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WHAT IS MATHEMATICS?
ELLERY W. DAVIS.
The definition, "Mathematics is the science of quantity," will not stand in the light of modern developments. For example: teacher, p = pupil.
supposed multiplied into those at the top. We read
teacher of pupil of is colleague of; while
is pupil of pupil of does not exist. The rule of combination is that two relations give a new relation, that of antecedent of first to consequent of second, if consequent of first is antecedent of second; otherwise they give zero.
Using the same rule of multiplication consider the expressions, -never mind their meaning,—
precisely that of the quaternion units.
Is all this mathematics? Has the idea of quantity for a moment entered in? The example is from Charles Pierce's Logic of Relatives. He has among other algebras expressed all of the two hundred odd of his father's "Linear Associative Algebra" in this notation.
Take another example, this time from the theory of groups.
Let (th) denote the operation that changes love to hate and hate to love, while (wp) similarly interchanges wealth and penury.
Then (lh)2 = 1, i. e., leaves all as it was.
Likewise (up)2 = 1.
While (lh) (wp) gives both transformations at once.
the quaternion units are identity and three quarter-rotations, while here we could take for units identity and three half-rotations.
Any meanings whatsoever may be given to our symbols that are consistent with the purely formal laws of combination. It is not the subject-matter, but the character of the reasoning and the method of carrying it on, that makes the science rather ab-
stract. The reasoning is deductive, rather intricate, and generally carried on by an elaborate symbolism. Wherever this is so, whether in physics, chemistry, or biology, economics, logic, or philosophy, we recognize it as mathematics and we know that only the mathematical mind can successfully grapple with it.
I plead, then, that all who have, in any degree, mathematical power should, no matter what their chosen line of work, develop that power. At any time an occasion demanding the use of that power is liable to arise. I would that a large proportion of scientific men, especially, could have what Darwin has called their "sixth sense" developed. I would, too, that all mathematicians could take at least a master's course in some non-mathematical science. It seems to me that no one science can so well serve to co-ordinate and, as it were, bind together all of the sciences as that queen of them all, mathematics.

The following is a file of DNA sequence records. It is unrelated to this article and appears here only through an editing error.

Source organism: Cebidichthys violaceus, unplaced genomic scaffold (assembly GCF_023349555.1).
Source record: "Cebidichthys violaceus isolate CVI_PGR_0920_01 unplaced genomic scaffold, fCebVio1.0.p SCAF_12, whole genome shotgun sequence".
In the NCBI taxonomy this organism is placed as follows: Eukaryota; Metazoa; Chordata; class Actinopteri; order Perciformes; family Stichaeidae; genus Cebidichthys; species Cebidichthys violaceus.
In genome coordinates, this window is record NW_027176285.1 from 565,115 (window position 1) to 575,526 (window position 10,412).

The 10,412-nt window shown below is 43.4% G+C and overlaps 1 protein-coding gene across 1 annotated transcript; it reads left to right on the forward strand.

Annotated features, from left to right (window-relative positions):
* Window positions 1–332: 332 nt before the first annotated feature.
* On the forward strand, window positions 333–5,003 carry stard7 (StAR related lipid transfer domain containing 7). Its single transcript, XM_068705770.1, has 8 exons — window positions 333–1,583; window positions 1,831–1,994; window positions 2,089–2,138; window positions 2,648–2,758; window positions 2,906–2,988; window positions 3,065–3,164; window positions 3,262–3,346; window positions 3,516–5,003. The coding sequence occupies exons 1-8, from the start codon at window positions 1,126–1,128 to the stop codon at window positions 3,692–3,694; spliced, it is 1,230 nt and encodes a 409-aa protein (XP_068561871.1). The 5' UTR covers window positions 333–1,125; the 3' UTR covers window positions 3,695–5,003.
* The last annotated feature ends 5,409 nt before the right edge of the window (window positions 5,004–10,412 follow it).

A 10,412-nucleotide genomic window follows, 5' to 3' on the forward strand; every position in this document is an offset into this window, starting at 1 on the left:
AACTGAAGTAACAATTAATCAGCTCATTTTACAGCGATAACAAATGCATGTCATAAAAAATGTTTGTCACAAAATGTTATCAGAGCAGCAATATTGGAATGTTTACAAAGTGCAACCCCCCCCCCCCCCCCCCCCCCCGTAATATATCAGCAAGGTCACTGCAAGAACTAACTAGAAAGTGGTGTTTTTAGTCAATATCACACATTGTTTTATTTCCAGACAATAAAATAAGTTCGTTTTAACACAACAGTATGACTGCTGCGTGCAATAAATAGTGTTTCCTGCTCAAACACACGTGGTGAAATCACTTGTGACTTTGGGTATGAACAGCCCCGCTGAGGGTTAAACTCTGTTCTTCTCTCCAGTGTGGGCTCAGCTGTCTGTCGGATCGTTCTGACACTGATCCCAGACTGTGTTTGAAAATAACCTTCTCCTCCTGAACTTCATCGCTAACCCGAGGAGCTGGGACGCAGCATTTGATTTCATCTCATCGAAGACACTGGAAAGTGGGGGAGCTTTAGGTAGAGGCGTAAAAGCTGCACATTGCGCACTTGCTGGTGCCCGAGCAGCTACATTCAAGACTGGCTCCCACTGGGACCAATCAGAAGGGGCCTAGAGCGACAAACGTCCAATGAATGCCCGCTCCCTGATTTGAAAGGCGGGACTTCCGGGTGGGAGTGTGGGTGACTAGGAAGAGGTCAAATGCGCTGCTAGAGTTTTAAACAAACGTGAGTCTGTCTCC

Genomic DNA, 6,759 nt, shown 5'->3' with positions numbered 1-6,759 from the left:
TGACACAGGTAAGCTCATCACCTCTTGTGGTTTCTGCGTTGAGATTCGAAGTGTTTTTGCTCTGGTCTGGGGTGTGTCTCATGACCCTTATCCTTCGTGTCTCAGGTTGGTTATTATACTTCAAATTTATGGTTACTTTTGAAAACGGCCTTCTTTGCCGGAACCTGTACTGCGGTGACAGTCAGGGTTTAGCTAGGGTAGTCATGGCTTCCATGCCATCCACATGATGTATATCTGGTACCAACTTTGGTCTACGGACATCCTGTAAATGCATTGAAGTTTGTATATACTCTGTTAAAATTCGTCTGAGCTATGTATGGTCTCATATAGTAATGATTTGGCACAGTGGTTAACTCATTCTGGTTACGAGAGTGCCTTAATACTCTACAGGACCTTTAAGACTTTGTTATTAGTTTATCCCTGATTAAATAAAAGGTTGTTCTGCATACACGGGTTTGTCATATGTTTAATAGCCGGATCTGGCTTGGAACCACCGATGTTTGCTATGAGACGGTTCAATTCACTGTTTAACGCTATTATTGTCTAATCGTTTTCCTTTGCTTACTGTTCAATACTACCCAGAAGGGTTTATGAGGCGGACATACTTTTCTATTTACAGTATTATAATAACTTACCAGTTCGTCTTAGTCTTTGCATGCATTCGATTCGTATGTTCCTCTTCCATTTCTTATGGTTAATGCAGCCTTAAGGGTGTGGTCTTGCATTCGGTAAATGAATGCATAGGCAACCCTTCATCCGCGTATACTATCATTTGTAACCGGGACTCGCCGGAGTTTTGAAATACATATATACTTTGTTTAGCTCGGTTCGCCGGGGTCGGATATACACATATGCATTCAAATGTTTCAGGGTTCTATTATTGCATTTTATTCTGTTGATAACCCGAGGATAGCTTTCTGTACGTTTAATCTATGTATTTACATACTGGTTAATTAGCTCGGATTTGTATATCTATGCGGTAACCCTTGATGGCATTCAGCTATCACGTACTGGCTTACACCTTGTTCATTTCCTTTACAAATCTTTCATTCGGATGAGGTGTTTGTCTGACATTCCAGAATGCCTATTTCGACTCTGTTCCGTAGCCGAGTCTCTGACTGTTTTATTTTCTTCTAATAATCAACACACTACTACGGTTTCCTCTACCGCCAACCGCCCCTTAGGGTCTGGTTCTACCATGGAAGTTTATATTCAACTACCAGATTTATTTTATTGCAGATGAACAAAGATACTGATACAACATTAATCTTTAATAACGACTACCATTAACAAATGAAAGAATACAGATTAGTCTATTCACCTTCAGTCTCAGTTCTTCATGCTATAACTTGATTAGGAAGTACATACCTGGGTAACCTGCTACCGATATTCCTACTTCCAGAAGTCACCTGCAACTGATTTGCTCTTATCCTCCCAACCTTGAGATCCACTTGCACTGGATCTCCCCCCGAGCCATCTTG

A FAMILY OF QUARTIC SURFACES.
ROBERT E. MORITZ.
The principal surface in this family was discovered during an attempt to construct the locus of a point so moving that the sum or difference of its distances from two intersecting straight lines is constant.
Setting up the equation of condition, using rectangular Cartesian co-ordinates, taking the line bisecting the angle between the directrices for the x-axis, a line perpendicular to their plane at their point of intersection for the z-axis, calling 2k the sum or difference of the distances of the running point to the directrices, and 20 the angle between the directrices, we obtain, after proper reductions,
k'x'sin' x'y'sin'cos' + k'y'cos2 + k2z2 = k*.
the equation assumes the symmetrical form
z2 = c2 [x2 — a2] [y2 — b3].
This quartic surface possesses the following remarkable features:
(1.) Two of the parallel systems of sections of this surface are coaxal systems of conics.
(2.) The sections parallel to the third co-ordinate plane are curves of the fourth degree, having in general four infinite branches, and, near the principal section, an oval besides. The principal section consists of two pairs of parallel lines.
(3.) The locus of the asymptotes to either system of coaxal conics forms a companion surface which is also of the fourt order. These two companion surfaces intersect in two plane